The Free Press proudly presents its annual Valentine’s Day feature that shares the Love Stories of five Richmond area couples.
2/8/2024, 6 p.m.
The line into the bookstore wrapped around the building. Angela had been standing in line for nearly an hour. Out of nowhere comes this bow-legged guy wearing a cowboy hat, suede coat, a tank top and Timberland boots…in AUGUST. He spoke and gave “dap” to just about everyone in line until he vanished inside the bookstore. He would later come out of the bookstore with all of his books while giving salutations to everyone.
Angela was still in the same place but “Mr. Popular,” as she described him, was on his way to his dorm to enjoy the rest of his day. Angela didn’t know his name but remembered his face and was not a fan.
That was until early one morning before class. Angela was walking with a friend, BJ, who also was friends with Devon. Devon was waiting in front of the library at 7:55 a.m., again because “Mr. Popular” knew everyone and everyone knew him. BJ told Angela, “Let’s go over and speak to my man Devon real quick.”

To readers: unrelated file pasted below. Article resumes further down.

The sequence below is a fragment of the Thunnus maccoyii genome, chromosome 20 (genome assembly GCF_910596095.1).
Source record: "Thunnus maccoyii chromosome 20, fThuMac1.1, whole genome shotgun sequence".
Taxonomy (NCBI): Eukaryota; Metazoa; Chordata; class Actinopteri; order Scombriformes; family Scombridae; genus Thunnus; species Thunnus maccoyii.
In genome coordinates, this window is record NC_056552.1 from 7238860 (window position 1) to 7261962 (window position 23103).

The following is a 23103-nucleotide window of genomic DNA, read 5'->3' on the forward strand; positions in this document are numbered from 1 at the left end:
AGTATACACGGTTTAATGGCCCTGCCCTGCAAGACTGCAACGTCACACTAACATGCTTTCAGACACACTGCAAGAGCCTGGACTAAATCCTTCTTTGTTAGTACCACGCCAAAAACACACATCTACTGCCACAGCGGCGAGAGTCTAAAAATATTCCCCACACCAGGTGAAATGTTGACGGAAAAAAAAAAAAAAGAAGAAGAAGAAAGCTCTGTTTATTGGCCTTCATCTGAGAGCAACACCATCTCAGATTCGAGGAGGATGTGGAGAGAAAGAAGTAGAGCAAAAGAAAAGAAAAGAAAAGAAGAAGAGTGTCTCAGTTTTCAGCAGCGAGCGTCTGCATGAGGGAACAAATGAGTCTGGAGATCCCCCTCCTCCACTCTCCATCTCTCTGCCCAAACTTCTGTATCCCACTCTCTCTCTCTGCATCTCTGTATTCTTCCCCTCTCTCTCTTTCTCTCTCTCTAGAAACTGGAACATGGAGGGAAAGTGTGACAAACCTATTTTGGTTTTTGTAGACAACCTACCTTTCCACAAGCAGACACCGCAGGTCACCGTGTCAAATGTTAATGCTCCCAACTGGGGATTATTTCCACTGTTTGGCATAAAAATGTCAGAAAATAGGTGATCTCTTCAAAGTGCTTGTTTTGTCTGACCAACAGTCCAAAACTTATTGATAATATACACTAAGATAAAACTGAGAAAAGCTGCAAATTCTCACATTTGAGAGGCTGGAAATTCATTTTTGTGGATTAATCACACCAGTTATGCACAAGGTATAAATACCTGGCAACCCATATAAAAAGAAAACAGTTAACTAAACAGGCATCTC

Angela soon realized that Devon was the guy who cut the entire line at the beginning of the year. She was not enthused, in fact, she barely wanted to look at him. It was quite difficult because Devon’s personality makes you want to laugh and be around him. They exchanged pleasantries and moved on with their day.
Angela’s work-study job was in the library, and there was always a line of guys acting like they were looking for books but really trying to get her attention. Soon after they met, Devon literally was in the library every day trying to get Angela’s attention. Finally, she gave him her phone number with the caveat, “Don’t call me on the same day.” Devon called her that evening at 12:01 a.m. because it was “technically not the same day.”